Absolutely limit their pay.
Decreases their willingness to borrow from the TARP? TERRIFIC!
Need the money to retain talent? What, the same “talent” that created the crisis? Throw the bums in prison or exile them or worse!
Trying to restart the credit derivatives machine will benefit no one besides those who are proven failures and leaches. Boy, are we on the wrong path still.
Lengthy article, but I didn’t want to cut much out…
It’s making me nervous too, Mindy. Your job recruiting brokers shouldn’t even exist.
Obama to Work on Executive-Pay Limits After Industry Complaints
By Brian Faler and Ryan Donmoyer
Feb. 15 (Bloomberg) -- The Obama administration pledged to work with Congress on implementing tough executive-pay limitations at banks that get federal bailout money as critics said the new restrictions in economic- stimulus legislation will prompt talented managers to leave.
The limits, championed by Senate Banking Committee Chairman Christopher Dodd, were tucked into the $787 billion fiscal stimulus bill approved Feb. 13 by Congress. President Barack Obama plans to sign the stimulus bill into law Feb. 17 in Denver, said his spokeswoman, Jen Psaki.
The administration sought to make “technical” changes in the executive-pay restrictions before the plan was approved by Congress, Psaki said yesterday in an e- mailed statement.
“The president shares a deep concern about excessive executive compensation” and “he looks forward to working with Congress to responsibly address this issue,” she said.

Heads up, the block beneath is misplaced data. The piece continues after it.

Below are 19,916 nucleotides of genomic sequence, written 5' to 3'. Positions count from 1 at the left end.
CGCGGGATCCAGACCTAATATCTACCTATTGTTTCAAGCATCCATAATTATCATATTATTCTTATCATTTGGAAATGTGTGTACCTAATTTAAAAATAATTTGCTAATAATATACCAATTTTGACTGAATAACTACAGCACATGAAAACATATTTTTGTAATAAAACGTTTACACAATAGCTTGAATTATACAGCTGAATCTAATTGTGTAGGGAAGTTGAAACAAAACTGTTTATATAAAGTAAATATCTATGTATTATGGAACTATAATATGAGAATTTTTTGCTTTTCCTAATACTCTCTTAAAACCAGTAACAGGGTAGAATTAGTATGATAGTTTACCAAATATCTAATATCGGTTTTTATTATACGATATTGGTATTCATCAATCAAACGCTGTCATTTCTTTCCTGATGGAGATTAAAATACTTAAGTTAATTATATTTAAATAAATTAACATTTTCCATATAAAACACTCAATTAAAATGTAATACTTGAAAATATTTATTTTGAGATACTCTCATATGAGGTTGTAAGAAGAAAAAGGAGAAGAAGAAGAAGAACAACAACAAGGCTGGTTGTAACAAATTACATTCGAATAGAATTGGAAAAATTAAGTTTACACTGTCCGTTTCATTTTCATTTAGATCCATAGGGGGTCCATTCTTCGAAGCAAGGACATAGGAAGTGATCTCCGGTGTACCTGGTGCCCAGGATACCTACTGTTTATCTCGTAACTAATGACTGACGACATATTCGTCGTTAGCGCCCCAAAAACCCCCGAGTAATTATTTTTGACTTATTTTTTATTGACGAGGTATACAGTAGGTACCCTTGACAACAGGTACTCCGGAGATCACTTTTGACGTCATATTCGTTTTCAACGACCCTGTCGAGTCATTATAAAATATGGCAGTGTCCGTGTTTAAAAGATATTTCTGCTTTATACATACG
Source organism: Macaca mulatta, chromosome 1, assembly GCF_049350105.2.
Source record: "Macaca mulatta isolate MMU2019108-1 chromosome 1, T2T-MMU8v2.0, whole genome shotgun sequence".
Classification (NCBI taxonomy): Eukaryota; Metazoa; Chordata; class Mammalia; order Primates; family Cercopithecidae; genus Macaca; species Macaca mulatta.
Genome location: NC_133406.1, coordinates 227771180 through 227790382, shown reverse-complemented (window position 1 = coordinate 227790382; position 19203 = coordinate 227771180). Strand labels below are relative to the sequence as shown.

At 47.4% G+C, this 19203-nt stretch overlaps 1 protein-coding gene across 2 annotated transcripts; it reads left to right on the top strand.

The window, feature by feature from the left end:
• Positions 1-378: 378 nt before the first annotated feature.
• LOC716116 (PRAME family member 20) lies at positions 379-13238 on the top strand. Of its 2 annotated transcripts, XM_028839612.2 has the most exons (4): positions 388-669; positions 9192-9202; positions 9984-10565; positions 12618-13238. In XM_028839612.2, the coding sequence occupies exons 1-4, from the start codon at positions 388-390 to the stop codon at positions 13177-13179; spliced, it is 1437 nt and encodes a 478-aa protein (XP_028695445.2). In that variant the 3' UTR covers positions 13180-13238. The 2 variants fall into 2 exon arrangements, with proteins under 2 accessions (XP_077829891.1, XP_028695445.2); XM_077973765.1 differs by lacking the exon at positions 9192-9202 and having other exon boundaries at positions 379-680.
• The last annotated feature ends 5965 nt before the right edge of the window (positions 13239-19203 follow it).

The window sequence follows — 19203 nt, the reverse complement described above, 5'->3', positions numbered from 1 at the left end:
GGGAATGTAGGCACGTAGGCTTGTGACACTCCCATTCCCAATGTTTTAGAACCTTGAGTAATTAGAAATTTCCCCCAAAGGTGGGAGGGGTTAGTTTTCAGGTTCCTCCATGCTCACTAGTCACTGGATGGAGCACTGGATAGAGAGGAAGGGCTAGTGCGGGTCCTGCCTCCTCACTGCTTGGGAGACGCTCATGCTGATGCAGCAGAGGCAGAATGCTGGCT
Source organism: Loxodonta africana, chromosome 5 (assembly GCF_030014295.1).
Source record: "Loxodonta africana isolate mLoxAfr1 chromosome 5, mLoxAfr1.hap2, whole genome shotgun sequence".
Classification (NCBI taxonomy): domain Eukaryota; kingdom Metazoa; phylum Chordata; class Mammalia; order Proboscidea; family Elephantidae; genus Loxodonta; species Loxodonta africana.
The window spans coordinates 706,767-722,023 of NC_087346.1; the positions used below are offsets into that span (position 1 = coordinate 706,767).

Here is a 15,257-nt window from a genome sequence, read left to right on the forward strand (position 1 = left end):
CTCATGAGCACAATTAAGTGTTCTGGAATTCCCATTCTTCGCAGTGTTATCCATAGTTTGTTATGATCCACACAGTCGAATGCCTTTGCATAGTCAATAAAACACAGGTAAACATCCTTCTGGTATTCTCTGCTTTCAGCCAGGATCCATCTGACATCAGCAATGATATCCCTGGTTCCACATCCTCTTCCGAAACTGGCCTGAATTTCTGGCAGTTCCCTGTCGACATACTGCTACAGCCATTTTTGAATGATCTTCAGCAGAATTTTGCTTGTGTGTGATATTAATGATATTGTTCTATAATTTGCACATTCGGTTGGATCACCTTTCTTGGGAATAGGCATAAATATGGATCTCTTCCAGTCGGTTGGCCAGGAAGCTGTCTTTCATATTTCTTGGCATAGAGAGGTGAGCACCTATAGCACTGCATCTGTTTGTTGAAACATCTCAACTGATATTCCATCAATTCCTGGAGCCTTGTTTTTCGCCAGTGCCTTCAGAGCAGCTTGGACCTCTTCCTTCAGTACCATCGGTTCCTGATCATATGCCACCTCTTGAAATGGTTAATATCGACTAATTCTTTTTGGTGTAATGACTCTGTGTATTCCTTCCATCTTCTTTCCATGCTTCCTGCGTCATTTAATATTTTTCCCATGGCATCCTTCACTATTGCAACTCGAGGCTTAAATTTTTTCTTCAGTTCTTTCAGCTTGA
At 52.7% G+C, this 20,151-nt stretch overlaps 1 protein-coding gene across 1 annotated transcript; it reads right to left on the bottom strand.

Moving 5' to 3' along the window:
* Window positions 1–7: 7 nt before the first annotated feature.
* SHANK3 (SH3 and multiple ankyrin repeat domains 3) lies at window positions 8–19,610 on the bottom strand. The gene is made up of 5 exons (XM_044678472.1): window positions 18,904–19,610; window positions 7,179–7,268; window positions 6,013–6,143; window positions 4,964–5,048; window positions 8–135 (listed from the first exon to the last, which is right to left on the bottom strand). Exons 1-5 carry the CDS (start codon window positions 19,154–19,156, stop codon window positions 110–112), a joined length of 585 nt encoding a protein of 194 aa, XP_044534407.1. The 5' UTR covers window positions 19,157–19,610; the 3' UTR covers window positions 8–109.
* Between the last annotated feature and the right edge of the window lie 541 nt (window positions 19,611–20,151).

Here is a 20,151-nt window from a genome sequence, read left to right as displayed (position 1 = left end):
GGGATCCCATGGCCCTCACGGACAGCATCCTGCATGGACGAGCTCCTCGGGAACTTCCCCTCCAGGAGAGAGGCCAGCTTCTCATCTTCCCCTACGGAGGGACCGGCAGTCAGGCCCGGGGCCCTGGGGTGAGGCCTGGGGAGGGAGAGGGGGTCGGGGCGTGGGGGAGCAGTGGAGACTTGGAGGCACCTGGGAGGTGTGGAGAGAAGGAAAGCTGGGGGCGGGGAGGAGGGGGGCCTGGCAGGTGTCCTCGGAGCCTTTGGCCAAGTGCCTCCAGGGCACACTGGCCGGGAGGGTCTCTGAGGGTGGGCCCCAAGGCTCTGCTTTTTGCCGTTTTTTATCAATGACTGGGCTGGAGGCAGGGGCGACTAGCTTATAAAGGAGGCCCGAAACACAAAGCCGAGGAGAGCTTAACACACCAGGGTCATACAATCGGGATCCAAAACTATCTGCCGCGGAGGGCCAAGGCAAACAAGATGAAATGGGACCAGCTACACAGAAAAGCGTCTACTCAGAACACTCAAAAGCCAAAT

Administration officials wanted to keep the executive- compensation measures as part of the financial-sector rescue package, according to a person familiar with their views. This person said the executive-compensation provision in the stimulus bill was a contentious issue. The administration decided not to fight the provision because of the possibility it would have to go back to Congress for more bailout funds, the person said.
More Stringent Provisions
Some of Congress’s provisions go beyond the $500,000 cap announced by Obama last month, by restricting bonuses for senior executives and the next 20 highest-compensated employees at companies that receive more than $500 million from the Treasury Department’s Troubled Asset Relief Program. It limits bonuses and other incentive pay at companies on a sliding scale according to how much federal aid they receive.
“The soon-to-be-law prohibits paying commissions, which are the lifeblood of a salesperson’s income,” said Scott Talbott, vice president for government affairs at the Financial Services Roundtable, a Washington trade group that lobbies on behalf of banks. “Non-TARP companies, like hedge funds and foreign firms, don’t have this restriction, so it will be easier for them to hire the top producers away.”